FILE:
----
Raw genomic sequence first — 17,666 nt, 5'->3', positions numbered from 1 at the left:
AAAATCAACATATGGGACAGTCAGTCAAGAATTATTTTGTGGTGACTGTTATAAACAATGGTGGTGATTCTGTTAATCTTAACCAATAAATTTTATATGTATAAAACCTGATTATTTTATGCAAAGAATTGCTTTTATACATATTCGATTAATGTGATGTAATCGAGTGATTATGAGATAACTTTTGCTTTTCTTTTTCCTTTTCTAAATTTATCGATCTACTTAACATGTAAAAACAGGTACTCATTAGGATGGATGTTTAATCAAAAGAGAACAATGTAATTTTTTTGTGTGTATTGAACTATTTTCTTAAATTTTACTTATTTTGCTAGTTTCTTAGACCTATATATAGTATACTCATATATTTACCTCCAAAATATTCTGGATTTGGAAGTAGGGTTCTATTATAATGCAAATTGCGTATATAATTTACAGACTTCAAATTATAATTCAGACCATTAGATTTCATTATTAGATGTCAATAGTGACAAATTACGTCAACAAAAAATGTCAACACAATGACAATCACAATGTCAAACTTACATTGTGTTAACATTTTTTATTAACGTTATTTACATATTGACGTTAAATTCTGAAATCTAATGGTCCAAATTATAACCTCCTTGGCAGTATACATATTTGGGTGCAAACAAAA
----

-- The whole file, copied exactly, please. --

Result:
Raw genomic sequence first — 17,666 nt, 5'->3', positions numbered from 1 at the left:
AAAATCAACATATGGGACAGTCAGTCAAGAATTATTTTGTGGTGACTGTTATAAACAATGGTGGTGATTCTGTTAATCTTAACCAATAAATTTTATATGTATAAAACCTGATTATTTTATGCAAAGAATTGCTTTTATACATATTCGATTAATGTGATGTAATCGAGTGATTATGAGATAACTTTTGCTTTTCTTTTTCCTTTTCTAAATTTATCGATCTACTTAACATGTAAAAACAGGTACTCATTAGGATGGATGTTTAATCAAAAGAGAACAATGTAATTTTTTTGTGTGTATTGAACTATTTTCTTAAATTTTACTTATTTTGCTAGTTTCTTAGACCTATATATAGTATACTCATATATTTACCTCCAAAATATTCTGGATTTGGAAGTAGGGTTCTATTATAATGCAAATTGCGTATATAATTTACAGACTTCAAATTATAATTCAGACCATTAGATTTCATTATTAGATGTCAATAGTGACAAATTACGTCAACAAAAAATGTCAACACAATGACAATCACAATGTCAAACTTACATTGTGTTAACATTTTTTATTAACGTTATTTACATATTGACGTTAAATTCTGAAATCTAATGGTCCAAATTATAACCTCCTTGGCAGTATACATATTTGGGTGCAAACAAAA